What is a Christian? What is the impact to the life of the person who is a Christian, not to mention, the impact to the lives of those with whom that person relates or comes into contact with? Unfortunately, there are millions of professed Christians who do not understand what it really means to be a Christian. They think they do, but they are terribly mistaken and have been deceived into thinking they have made a commitment to Christ when in fact all they did was submit to an outward formula and speak a certain set of words, not unlike taking your oath to serve in a particular military. However, the antecedents of Christian behavior and of becoming a Christian are much deeper and far more profound than outward procedures and words spoken with the mouth. Since Jesus said, “Not everyone who says to me Lord, Lord, will enter the kingdom of heaven,” it seems in our best interest to understand who will enter into the kingdom of heaven if for no other reason, so that we can understand our eternal destination.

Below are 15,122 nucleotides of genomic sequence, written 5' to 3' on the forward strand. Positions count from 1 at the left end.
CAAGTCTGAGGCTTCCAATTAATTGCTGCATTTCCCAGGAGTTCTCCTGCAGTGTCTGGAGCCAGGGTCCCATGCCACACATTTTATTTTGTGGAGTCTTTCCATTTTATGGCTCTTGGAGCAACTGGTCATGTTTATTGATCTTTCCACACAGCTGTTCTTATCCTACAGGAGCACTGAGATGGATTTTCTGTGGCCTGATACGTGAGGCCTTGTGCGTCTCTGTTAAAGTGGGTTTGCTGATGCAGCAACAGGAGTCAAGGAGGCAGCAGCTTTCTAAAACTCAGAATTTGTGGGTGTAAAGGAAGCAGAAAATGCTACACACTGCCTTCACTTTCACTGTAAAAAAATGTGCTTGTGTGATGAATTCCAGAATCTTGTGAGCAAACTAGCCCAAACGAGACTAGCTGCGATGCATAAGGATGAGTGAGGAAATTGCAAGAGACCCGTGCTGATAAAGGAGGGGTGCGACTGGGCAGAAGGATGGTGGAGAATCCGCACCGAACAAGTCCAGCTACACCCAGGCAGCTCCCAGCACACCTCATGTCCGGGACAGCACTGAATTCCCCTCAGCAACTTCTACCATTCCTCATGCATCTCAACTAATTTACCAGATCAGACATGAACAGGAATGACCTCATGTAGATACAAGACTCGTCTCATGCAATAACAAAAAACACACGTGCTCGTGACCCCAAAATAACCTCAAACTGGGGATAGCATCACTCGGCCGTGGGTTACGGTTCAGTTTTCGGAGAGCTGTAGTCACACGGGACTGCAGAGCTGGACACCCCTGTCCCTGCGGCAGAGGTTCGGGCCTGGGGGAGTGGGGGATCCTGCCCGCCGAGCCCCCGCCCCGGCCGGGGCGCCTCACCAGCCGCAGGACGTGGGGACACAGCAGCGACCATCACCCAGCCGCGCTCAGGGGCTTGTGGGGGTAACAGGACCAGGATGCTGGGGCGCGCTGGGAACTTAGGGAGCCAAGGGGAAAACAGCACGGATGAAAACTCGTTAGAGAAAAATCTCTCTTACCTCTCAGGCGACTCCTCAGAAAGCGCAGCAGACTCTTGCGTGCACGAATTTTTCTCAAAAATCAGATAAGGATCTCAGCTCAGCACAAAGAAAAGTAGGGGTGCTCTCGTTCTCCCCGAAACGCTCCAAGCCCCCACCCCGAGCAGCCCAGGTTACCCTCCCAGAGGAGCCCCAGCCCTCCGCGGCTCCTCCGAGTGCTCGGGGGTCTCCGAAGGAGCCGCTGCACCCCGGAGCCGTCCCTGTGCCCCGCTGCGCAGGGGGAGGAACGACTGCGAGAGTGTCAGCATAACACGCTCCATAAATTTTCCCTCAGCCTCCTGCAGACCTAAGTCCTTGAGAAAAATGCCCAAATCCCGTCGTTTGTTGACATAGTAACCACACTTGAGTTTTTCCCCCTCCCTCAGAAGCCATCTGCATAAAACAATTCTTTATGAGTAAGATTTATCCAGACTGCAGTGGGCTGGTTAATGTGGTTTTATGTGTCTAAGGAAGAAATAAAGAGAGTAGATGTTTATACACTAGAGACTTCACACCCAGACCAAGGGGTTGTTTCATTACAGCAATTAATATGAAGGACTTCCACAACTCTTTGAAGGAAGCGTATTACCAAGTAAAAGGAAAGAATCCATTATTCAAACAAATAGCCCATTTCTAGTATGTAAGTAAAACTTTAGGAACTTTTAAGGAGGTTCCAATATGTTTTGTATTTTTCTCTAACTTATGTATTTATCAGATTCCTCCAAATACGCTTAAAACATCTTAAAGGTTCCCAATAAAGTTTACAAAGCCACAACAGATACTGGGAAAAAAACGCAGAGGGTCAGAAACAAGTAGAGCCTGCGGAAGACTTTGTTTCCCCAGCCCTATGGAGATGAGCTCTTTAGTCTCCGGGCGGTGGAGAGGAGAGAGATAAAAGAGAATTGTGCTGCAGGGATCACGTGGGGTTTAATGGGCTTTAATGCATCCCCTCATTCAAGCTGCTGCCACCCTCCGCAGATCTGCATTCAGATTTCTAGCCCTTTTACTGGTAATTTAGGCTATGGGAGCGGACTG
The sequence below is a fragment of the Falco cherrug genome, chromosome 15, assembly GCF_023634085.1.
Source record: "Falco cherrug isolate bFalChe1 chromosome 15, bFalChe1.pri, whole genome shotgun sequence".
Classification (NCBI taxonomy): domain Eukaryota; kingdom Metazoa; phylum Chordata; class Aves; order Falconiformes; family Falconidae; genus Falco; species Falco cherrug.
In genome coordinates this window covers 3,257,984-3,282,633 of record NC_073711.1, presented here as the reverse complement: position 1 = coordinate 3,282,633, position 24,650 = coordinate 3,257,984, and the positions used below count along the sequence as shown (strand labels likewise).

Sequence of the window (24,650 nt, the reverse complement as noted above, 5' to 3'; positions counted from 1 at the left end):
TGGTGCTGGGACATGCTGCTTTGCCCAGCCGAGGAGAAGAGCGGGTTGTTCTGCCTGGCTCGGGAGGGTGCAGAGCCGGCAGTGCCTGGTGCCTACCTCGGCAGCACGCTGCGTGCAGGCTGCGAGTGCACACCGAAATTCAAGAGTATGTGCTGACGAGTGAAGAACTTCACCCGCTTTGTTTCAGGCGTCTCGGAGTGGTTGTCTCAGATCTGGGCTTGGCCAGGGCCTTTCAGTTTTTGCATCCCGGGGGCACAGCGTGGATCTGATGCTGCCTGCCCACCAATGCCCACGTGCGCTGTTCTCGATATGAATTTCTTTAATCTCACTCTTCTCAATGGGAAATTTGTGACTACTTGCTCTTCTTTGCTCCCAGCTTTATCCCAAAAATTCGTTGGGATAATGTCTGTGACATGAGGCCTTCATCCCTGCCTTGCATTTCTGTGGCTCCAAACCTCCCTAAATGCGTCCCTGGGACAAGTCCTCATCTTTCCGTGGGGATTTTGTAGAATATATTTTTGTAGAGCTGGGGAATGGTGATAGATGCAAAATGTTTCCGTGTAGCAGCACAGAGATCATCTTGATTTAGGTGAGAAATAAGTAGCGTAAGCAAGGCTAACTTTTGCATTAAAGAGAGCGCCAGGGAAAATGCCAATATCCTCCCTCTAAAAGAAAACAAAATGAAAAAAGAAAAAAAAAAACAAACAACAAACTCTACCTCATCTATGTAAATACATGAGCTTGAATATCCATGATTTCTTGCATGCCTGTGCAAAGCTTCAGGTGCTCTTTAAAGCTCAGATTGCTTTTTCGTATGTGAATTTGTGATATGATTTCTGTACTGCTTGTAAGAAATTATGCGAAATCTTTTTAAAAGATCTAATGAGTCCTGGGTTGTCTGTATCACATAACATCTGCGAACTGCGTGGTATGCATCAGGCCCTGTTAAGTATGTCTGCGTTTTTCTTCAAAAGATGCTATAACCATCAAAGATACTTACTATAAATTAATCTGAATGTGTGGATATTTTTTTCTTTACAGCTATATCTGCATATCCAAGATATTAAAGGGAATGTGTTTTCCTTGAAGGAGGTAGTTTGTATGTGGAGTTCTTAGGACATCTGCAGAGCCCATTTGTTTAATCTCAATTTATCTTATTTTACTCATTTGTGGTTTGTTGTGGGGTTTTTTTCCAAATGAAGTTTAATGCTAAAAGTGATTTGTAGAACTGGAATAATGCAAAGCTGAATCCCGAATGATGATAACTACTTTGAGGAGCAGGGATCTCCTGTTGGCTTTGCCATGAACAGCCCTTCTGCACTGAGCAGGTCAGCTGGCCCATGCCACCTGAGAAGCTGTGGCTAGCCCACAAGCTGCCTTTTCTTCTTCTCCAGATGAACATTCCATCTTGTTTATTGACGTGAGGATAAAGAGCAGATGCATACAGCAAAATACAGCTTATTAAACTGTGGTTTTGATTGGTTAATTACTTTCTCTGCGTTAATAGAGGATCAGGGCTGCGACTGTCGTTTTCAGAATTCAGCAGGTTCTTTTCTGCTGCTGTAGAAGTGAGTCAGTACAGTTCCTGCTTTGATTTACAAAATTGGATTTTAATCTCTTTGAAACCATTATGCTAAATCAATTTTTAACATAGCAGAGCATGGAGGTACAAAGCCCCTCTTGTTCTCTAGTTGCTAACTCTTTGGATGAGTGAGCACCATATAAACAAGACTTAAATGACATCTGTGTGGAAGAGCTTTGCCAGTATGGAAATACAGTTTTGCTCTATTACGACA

The first antecedent to Christian behavior is regeneration. This takes place solely as a work of God in the heart of the individual. Jesus said, unless a man is born again, he cannot see the kingdom of God. (John 3:3) The Greek words genethe anothen literally mean born from above. This means to experience a complete change in one’s life. The voice is passive which indicates the action is being done to the object. We do not make ourselves born again. Only a born again person would follow Christ. A person whose heart is unregenerate is an enemy of God (Rom. 8:6-8) with a darkened heart and a blind mind. (2 Cor. 4:4) Regeneration is the work of God on the human heart by which he removes the cold hard stony heart and gives us a new heart. Hence it follows that the very first antecedent for Christian behavior is the work of God in regeneration. (Titus 3:5)